https://doi.org/10.1371/journal.pone.0171887.s001

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S2 Table. Neuropsychological Test Battery.

D: dominant hand; ND: non-dominant hand; TMT- A: Trail Making Test- Part A; WAIS-III: Wechsler Adult Intelligence Scale, 3rd Edition; DKEFS- Delis Kaplan Executive Functioning System; WMS-III: Wechsler Memory Scale, 3rd Edition; HVLT-R: Hopkins Verbal Learning Test- Revised; TMT- B: Trail Making Test- Part B

https://doi.org/10.1371/journal.pone.0171887.s002

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S3 Table. Mean (Standard Deviation) Scaled Scores on Neuropsychological Test Battery as a Function of Declined/Stable/Improved Status at Baseline and Follow-Up. The follow-up performance is corrected for practice effect.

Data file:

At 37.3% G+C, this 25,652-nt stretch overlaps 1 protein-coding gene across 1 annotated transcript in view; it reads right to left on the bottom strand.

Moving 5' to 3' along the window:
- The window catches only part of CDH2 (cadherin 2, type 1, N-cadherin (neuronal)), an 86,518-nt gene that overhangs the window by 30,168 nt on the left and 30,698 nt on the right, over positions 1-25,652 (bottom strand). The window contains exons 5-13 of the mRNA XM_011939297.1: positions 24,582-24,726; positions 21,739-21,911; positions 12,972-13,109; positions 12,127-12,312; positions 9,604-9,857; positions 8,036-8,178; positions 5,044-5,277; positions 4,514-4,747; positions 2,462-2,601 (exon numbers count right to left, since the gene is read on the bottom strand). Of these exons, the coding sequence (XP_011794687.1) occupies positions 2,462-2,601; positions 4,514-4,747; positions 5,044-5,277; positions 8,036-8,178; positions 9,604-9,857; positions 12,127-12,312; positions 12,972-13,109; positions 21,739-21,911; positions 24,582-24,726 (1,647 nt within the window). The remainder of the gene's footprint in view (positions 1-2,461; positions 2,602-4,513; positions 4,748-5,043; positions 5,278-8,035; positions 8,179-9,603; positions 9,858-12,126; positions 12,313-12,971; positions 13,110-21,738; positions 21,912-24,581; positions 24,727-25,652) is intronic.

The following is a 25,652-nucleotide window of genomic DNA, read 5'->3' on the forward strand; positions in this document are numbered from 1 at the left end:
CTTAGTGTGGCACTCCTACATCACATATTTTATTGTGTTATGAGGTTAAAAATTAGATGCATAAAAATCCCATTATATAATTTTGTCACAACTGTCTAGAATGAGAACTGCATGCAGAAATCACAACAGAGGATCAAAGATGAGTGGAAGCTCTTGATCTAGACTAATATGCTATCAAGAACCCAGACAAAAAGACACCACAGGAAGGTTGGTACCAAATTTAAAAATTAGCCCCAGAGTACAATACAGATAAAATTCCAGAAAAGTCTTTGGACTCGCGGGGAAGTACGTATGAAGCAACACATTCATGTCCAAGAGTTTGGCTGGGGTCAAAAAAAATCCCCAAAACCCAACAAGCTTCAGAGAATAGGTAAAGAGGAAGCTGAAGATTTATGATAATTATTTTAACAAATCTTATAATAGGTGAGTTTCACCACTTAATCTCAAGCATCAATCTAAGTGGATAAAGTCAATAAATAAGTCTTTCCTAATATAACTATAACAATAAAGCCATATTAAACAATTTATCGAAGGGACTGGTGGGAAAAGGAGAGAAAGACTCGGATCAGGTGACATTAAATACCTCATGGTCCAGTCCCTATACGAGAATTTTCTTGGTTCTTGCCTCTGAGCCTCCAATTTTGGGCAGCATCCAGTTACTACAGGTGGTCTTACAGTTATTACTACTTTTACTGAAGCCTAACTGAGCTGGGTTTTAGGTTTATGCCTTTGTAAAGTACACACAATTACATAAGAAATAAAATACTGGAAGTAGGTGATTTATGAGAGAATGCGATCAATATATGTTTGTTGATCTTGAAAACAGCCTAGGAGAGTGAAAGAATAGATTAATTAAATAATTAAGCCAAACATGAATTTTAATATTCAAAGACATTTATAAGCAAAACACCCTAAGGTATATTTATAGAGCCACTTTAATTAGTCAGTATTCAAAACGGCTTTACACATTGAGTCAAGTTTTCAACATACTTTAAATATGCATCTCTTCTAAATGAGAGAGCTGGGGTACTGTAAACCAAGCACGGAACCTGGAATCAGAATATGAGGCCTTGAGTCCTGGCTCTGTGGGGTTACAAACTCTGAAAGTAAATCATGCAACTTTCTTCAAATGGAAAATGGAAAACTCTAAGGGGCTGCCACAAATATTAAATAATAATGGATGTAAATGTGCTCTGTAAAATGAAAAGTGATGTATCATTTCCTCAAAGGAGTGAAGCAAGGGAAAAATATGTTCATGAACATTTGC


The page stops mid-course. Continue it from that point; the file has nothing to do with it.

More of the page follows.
D: dominant hand; ND: non-dominant hand; TMT- A: Trail Making Test- Part A; WAIS-III: Wechsler Adult Intelligence Scale, 3rd Edition; DKEFS- Delis Kaplan Executive Functioning System; WMS-III: Wechsler Memory Scale, 3rd Edition; HVLT-R: Hopkins Verbal Learning Test- Revised; TMT- B: Trail Making Test- Part B

https://doi.org/10.1371/journal.pone.0171887.s003

(PDF)

Acknowledgments

We thank the participants for their time and effort in this study.

The authors would also like to thank Dr Jennifer Batchelor who revised an earlier version of this manuscript and Marius Mather for his statistical advice.

Author Contributions

  1. Conceptualization: LC BB CG.
  2. Data curation: LC CG TG ND.
  3. Formal analysis: LC CG TG ND.
  4. Funding acquisition: LC BB.
  5. Investigation: LC TG ND.
  6. Methodology: LC CG.
  7. Project administration: LC TG.
  8. Resources: BB LC.
  9. Software: LC.
  10. Supervision: LC.
  11. Validation: LC CG TG.
  12. Visualization: CG LC.
  13. Writing – original draft: CG LC TG BB ND.
  14. Writing – review & editing: CG LC TG BB ND.